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Sean FitzPatrick lawyers accuse investigators of crafting and creating statements


Sean Fitzpatrick

Sean Fitzpatrick

Sean Fitzpatrick

Lawyers defending Sean FitzPatrick have accused investigators of crafting and creating statements in order to get evidence to prosecute the former Anglo Irish Bank chairman.

Mr FitzPatrick (68) is accused of misleading auditors about multi-million euro loans from 2002 to 2007. He has denied all charges.

On day 75 of the trial at Dublin Circuit Criminal Court, Bernard Condon SC, defending, finished his lengthy cross-examination of Kevin O'Connell, a lead investigator from the Office of the Director of Corporate Enforcement (ODCE).

During seven days in the witness box, Mr O'Connell admitted that the methods used to produce statements from witnesses in the investigation were wrong and unlawful.

He told Mr Condon that the mistakes he made were down to his inexperience of investigating criminal offences and denied they were part of a deliberate effort to get a prosecution at all costs.

On Friday, Mr Condon put it to him that the investigation was “a shambles” and one which “you should not take any pride in and one which the ODCE should never repeat”.

Mr O'Connell replied that he took no pride whatsoever in all the manifold mistakes made by him. He said that since these mistakes were deemed unlawful by Judge Mary Ellen Ring during the first trial in May 2015, the ODCE has modified its practices.

The jury heard that in February 2012, Mr O'Connell's then boss, previous director of corporate enforcement, Paul Appleby, wrote to an ODCE colleague thanking her for her work. He said: “Let's hope we get prosecutable offences out of all your work”.

Mr Condon said this comment by Mr Appleby spoke volumes about a desire of the ODCE to prosecute Mr FitzPatrick.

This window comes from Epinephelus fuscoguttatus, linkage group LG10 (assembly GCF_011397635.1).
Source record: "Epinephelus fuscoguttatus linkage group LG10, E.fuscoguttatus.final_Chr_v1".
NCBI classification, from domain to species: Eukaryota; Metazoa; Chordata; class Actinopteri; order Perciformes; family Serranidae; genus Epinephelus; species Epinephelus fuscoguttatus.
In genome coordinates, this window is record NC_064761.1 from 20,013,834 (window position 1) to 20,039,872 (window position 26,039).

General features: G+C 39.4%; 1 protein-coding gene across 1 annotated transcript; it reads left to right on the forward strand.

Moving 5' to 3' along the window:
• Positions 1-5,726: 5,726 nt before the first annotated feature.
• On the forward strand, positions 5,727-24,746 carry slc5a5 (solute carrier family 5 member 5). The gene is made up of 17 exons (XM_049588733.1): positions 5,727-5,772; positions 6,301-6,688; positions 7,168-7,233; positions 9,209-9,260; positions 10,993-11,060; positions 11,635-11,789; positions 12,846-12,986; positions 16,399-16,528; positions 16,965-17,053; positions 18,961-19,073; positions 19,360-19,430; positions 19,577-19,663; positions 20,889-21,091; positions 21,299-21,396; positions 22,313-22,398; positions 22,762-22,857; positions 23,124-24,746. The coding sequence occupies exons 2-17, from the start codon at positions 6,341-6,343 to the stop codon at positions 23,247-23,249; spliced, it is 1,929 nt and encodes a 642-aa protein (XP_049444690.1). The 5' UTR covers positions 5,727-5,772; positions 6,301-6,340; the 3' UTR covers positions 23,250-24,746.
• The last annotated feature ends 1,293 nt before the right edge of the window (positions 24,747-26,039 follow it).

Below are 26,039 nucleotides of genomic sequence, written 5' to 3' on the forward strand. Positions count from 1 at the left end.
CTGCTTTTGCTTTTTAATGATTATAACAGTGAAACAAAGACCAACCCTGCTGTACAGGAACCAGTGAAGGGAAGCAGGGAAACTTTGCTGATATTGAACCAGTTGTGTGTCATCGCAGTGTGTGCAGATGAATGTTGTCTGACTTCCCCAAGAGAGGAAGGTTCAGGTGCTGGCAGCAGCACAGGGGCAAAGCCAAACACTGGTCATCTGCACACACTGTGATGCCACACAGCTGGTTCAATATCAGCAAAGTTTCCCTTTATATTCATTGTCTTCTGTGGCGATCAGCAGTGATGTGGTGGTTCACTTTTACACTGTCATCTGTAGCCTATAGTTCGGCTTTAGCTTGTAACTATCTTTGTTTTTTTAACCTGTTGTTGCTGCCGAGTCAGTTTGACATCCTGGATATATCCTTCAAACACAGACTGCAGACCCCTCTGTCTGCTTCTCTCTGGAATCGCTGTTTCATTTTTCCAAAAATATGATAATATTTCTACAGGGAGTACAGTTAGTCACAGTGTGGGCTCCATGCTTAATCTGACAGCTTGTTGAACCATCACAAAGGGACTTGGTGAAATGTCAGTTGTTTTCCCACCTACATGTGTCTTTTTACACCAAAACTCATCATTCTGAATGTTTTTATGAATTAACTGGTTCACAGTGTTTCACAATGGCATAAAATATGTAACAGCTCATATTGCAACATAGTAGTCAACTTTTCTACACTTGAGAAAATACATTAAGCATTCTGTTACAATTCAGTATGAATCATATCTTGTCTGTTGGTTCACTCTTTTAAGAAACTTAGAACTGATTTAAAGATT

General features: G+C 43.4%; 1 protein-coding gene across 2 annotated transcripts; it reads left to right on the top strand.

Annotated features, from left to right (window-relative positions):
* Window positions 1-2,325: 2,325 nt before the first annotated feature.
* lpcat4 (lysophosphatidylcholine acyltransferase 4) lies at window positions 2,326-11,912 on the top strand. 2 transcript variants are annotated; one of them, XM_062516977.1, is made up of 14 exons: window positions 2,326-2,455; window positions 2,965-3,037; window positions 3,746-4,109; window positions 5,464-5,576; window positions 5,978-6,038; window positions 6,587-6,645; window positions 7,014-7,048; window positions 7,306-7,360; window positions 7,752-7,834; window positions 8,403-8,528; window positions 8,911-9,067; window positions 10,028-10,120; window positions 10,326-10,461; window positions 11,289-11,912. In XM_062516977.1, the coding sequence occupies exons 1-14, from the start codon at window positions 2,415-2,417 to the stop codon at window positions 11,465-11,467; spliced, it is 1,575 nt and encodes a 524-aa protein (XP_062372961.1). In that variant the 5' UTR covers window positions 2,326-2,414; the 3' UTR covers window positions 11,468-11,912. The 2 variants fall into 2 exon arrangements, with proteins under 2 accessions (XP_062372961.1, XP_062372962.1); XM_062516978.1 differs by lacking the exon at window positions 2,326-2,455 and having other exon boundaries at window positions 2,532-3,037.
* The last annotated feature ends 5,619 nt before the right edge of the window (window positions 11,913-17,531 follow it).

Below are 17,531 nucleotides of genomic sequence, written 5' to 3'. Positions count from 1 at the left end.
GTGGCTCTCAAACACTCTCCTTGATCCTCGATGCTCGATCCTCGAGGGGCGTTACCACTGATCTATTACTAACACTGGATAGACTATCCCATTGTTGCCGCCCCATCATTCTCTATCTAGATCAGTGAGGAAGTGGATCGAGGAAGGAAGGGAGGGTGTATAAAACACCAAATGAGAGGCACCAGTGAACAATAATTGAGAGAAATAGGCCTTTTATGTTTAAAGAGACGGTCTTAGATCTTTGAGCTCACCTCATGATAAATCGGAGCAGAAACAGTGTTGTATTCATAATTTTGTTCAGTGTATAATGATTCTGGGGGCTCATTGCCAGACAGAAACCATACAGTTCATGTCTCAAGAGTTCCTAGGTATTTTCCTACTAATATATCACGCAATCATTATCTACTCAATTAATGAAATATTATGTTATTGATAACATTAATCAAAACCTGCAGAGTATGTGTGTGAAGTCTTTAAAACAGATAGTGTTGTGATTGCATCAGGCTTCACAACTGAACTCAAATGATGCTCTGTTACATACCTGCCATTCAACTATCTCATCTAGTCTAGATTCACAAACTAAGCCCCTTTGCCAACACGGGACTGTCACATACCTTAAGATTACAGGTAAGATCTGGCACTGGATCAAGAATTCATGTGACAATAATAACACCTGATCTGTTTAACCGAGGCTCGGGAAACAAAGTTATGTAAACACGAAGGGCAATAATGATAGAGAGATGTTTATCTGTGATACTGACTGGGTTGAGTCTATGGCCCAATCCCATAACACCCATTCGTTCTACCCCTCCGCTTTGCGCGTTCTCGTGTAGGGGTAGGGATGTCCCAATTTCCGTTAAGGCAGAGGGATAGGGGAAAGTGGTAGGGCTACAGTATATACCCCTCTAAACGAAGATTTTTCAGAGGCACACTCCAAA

“Nothing was going to stop you,” counsel said. The witness replied that they would have been stopped if relevant evidence had not been available.

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“So what you did was crafted and created witness statements so you could get evidence,” Mr Condon said. Mr O'Connell repeated that his inexperience and a lack of input from other colleagues led to mistakes being made.

Mr Condon said the statements of witnesses from Anglo's auditors EY (formerly Ernst & Young) were a result of coaching and contamination. He said they were statements by a committee formed by a triangle of three separate bodies, the ODCE, EY and A&L Goodbody, a legal firm representing EY.

He named 22 people. These included five gardaí, four people and “other unknown persons” from EY and Liam Kennedy, a partner with A&L Goodbody.

Mr O'Connell agreed that these people were involved “to one degree or another” in the drafting of statements using methods later ruled to be unlawful.

Earlier this week the jury saw a note to garda management stating that no gardaí were involved in the drafting of the statements.

The jury also heard previously that during the first trial in May 2015, Mr O'Connell shredded documents relevant to the investigation. On Friday, he told Dominic McGinn SC, prosecuting, that the five pages destroyed would have been jottings and scribbled notes of phone calls.

He said that the investigation into Anglo had created thousands of paper documents, as well as 850,000 electronic documents. He said not all of these would be relevant to the audit fraud offences before the court.

Mr FitzPatrick, of Whitshed Road, Greystones, Co Wicklow, has pleaded not guilty to 27 offences under the 1990 Companies Act. These include 22 charges of making a misleading, false or deceptive statement to auditors and five charges of furnishing false information in the years 2002 to 2007.

The trial continues before Judge John Aylmer next Thursday.

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